Monday, July 6, 2015

Menicon's Managing Director Answers OpticalCEUs Attendees' Questions

At the recent OpticalCEUs Spring Seminar, there was a presentation about the 1-Day Miru lens from Menicon. Originally, Steve Newman, managing director of Menicon Singapore Pte. Ltd., was going to skype answers to attendees questions. International travel plans changed, and he was not available. He asked for attendees to send him their questions. Here are the questions and Newman's responses.

Attendee's Question: Why doesn’t 1-Day Miru have UV inhibitors in it? Will it ever?

Steve Newman: Miru doesn't currently have a UV inhibitor. We originally developed it with the unique Centraform process that incorporates a sophisticated UV curing process. This process assists us in achieving a very high level of lens-to-lens consistency. This is very important in a daily lens where the patient is experiencing a new lens everyday. The use of this UV in the curing process is not currently compatible with UV inhibitors. We are looking into this and may include this in the future.

Attendee's Question: Will 1-Day Miru ever come in colors?

Newman: It is very possible that a future flat pack may include a color-type lens. Limbal enhancement lenses are becoming quite popular, and Menicon currently produces and sells such a lens in Japan. The flat pack is an ideal platform for this type of lens and can showcase it very well via its front foil form.

Attendee's Question: What are your suggestions on how to best present the 1-Day Miru to a patient who is used to wearing other disposables?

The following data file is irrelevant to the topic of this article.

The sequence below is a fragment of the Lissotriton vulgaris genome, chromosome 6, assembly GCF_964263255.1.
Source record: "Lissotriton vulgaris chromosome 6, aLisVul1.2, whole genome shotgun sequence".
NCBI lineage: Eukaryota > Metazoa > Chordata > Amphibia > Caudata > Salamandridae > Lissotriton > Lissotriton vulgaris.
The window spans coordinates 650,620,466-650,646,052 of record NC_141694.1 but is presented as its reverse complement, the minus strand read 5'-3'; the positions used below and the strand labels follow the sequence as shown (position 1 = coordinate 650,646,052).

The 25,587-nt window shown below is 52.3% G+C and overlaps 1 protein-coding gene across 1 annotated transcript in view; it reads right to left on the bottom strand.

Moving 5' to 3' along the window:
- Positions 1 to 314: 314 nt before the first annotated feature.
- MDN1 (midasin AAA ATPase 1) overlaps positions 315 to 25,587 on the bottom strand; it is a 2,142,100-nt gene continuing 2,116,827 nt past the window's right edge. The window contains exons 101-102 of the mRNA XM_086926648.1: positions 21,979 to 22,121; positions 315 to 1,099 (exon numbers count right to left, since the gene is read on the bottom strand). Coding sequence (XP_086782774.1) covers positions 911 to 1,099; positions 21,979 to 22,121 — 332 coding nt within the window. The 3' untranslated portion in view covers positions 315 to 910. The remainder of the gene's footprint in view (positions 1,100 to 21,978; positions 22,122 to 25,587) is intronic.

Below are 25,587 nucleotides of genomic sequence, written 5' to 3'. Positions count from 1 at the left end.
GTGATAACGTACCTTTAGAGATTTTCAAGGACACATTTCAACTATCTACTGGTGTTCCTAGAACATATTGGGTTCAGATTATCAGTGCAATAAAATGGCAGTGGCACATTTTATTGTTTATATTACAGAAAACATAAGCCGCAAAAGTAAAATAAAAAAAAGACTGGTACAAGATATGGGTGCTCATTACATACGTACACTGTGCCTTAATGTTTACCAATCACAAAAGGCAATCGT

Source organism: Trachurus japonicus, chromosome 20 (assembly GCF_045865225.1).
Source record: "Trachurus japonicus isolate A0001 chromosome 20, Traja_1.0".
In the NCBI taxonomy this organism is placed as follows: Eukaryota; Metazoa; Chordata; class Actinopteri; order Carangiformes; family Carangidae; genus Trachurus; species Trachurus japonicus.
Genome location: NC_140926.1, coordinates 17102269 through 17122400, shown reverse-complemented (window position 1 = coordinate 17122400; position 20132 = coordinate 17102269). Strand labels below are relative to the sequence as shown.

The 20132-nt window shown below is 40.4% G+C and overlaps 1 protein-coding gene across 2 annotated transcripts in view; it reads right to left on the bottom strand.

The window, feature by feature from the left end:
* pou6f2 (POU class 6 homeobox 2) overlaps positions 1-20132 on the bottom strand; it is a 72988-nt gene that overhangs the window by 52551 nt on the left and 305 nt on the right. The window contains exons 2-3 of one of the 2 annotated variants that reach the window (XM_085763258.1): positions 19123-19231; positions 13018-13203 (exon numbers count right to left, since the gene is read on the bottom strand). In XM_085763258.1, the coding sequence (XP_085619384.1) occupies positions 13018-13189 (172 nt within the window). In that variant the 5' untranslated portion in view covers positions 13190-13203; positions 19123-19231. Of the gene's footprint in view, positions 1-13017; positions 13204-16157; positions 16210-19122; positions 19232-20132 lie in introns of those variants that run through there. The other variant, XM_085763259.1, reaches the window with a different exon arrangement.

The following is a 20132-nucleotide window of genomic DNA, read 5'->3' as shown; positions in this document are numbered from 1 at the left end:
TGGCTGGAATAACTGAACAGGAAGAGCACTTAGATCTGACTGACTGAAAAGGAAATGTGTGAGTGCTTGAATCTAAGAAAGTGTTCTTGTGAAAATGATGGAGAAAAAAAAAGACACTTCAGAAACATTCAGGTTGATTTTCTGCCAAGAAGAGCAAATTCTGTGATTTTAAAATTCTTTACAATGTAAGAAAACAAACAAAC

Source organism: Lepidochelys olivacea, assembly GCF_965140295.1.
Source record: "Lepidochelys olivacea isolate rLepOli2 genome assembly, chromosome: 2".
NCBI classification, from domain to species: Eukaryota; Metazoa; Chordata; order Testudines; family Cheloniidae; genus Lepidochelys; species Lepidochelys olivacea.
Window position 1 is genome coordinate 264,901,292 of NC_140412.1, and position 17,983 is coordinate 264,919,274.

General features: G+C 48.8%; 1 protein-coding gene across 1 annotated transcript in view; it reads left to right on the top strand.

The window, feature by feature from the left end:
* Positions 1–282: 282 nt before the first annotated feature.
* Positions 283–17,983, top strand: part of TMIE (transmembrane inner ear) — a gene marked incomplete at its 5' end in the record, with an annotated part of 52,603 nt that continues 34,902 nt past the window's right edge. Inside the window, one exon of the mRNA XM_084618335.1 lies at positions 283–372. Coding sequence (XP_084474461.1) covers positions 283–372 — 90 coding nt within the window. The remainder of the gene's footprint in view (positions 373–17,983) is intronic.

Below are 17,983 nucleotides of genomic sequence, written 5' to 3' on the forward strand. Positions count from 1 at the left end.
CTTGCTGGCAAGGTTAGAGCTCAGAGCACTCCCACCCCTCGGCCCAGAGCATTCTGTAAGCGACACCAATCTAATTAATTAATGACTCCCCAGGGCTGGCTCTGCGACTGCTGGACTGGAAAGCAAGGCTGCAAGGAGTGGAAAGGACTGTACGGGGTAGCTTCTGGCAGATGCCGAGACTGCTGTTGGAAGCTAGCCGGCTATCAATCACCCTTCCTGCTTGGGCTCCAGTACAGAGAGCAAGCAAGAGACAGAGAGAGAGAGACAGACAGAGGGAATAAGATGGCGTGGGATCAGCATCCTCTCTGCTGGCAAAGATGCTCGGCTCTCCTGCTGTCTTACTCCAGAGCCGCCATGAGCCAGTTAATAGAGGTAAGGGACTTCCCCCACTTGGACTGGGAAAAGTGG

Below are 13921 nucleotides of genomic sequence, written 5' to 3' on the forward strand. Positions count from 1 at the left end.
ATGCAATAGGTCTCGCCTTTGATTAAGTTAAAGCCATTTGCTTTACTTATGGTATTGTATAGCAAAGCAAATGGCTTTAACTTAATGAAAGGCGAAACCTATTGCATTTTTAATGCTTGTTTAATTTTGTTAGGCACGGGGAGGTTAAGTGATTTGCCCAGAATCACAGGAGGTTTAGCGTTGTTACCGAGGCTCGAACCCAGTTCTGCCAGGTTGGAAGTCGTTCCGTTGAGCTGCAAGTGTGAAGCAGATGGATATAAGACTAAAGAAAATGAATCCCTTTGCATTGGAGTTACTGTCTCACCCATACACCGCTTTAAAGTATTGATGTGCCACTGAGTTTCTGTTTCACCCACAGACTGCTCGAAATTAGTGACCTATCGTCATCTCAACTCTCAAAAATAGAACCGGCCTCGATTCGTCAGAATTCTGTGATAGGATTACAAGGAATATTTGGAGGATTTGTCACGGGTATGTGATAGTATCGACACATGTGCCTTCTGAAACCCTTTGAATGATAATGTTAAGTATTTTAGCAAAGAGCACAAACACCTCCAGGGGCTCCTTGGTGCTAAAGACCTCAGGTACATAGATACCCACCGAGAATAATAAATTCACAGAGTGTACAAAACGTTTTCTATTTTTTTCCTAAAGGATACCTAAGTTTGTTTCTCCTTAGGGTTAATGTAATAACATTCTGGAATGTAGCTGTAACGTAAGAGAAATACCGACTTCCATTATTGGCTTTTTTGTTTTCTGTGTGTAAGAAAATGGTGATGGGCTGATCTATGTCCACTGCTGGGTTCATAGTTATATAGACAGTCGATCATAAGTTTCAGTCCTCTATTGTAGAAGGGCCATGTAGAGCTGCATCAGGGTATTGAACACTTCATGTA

Newman: This is a good question. While 1-Day Miru lenses are great for first time lens wearers, I tend to suggest that the experienced patient can also benefit very much by using the flat pack as they are aware of the main frustrations that can be experienced with a standard blister pack, such as lens removal issues and orientation frustrations, and can adapt that much faster to an improved contact lens experience. Once upon a time, ,there were no such things as packaged adhesive bandage strips. One cut gauze and covered it with tape.

Attendee's Question: It was mentioned that there may be toric lenses in development. Can you tell us any specifics about design and parameters?

Newman: The design of the Miru flat-pack toric will be a unique "dynamic stabilization" type with an aberration controlled and prism-free optic zone to ensure optimal vision. Final parameters are being developed now, but it will likely be a 14.50 diameter to aid in stability on the eye.

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